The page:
The Bemidji City Council will tentatively hold a listening session-type public hearing on Monday, Aug. 10, at the Sanford Event Center.
During Monday’s Public Affairs Committee, which hosts three members of the current five-member city council, the committee discussed the rental code and the police advisory commission currently in the works.
During the discussion around police advisory, members expressed that public input would be essential, especially when racial equity would be an important facet of the advisory board.
Ward 1 Council Member Michael Meehlhause.
Chief of Police Mike Mastin expressed his support of an advisory board, and he and City Manager Nate Mathews have been exploring models of such advisory boards across the state.
Chief of Police Mike Mastin.
The concept, scope and other elements of the police advisory board will likely not be set until after the public hearing, where more input can be gathered.
Input can be submitted to City Clerk Michelle Miller amid the virtual meetings. More information on the council and how to contact them is available on the city’s website.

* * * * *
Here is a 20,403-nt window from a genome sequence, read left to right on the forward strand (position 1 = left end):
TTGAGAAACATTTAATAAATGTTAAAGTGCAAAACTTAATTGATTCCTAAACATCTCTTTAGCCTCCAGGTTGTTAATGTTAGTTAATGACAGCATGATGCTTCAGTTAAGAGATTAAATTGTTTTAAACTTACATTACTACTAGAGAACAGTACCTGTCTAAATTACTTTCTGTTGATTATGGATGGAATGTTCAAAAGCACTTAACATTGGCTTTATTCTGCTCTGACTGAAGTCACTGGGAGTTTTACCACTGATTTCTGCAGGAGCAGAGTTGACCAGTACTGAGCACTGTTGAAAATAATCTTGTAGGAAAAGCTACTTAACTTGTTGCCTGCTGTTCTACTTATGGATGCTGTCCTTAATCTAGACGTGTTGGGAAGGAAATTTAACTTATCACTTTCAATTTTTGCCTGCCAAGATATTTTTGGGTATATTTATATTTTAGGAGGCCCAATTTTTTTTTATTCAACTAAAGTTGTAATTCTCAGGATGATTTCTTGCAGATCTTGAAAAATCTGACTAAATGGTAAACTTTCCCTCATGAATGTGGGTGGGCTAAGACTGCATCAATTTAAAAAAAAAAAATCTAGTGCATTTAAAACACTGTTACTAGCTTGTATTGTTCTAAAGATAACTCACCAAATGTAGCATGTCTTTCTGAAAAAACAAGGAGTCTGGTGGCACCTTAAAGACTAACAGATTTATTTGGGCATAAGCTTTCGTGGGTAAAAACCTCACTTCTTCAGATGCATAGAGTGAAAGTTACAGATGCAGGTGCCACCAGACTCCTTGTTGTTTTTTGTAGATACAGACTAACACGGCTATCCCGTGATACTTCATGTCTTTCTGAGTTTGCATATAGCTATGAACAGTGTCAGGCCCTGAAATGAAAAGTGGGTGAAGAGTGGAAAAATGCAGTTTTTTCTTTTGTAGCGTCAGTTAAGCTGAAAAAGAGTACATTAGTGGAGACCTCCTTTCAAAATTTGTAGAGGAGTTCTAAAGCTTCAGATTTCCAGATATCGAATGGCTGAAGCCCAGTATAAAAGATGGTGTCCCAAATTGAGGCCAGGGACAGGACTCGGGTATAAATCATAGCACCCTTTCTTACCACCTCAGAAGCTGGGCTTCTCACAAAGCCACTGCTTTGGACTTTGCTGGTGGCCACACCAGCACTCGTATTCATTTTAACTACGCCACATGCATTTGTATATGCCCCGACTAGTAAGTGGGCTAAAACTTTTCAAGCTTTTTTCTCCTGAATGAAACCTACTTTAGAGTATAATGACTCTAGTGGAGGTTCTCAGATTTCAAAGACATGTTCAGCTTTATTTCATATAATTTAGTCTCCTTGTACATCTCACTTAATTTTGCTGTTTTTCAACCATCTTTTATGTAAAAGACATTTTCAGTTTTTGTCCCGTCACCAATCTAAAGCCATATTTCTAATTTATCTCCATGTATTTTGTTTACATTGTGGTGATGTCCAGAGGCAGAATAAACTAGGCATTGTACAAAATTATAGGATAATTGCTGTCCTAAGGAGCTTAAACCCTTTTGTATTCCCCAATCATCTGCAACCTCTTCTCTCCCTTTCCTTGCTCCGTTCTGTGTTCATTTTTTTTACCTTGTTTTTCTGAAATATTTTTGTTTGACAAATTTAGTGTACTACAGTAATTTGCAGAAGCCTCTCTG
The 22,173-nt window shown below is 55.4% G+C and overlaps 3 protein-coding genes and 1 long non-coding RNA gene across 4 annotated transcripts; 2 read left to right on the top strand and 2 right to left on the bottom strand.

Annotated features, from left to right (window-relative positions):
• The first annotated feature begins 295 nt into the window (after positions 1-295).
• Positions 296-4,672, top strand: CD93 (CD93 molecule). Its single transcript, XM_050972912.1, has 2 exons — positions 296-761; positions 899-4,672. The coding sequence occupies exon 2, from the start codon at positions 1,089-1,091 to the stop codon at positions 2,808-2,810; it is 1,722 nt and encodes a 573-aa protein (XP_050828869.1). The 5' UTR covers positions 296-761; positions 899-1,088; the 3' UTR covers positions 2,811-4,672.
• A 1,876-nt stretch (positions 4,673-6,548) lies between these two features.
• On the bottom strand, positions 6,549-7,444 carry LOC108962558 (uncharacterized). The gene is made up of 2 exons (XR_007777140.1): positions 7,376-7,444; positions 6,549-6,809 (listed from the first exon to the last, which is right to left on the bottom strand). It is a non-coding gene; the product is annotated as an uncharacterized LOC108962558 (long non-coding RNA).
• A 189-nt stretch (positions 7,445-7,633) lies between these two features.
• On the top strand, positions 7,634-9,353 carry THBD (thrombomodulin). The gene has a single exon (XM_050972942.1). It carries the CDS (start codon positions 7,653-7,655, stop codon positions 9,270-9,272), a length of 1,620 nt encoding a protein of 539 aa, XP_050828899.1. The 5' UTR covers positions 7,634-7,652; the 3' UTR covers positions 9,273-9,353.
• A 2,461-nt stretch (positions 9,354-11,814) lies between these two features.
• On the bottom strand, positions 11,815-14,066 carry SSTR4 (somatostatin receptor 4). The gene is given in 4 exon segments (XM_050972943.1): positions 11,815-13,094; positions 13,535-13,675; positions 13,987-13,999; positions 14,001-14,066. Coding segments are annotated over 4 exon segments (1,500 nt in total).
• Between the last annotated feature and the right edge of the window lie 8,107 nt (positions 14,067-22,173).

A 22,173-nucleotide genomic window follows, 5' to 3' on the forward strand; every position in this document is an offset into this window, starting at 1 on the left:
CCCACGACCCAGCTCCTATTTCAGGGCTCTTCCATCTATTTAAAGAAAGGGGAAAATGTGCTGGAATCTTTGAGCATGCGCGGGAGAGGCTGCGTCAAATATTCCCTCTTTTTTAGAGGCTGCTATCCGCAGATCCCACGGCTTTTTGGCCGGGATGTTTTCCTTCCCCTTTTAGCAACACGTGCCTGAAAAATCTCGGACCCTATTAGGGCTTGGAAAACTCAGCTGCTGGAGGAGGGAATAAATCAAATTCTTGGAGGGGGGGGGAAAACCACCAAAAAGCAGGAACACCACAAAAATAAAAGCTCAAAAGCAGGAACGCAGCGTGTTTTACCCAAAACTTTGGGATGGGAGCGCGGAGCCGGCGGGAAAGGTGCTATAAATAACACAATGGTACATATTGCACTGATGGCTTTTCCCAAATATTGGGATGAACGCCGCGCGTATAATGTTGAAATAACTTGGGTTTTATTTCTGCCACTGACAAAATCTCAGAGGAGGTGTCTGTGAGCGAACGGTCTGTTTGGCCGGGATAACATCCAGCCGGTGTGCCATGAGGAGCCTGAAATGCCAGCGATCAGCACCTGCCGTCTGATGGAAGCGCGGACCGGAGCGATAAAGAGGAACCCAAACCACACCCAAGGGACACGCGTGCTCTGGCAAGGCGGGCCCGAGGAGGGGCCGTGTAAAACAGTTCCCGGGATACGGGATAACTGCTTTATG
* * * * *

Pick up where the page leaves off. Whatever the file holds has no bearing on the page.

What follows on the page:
The PAC also discussed the rental code, and how the “strike” process works. The “strike” system was put in place in 2012, with the intention of crime free housing.
Certain legal transgressions at a property, such as disorderly conduct, can result in the rental property receiving a strike. The transgressions much reach a certain threshold to become a strike. At strike two, the landlord must present a plan to prevent further strikes from occurring at that property. At strike three, the landlord may lose their rental license.
Ward 4 Council Member Emilie Rivera expressed her concern about the policy, especially for marginalized groups.
Ward 4 Council Member Emilie Rivera.
The rental code will likely be taken up again during a Bemidji City Council work session, either on Aug. 10 or after the victor in the Ward 2 special election is sworn in on Aug. 17.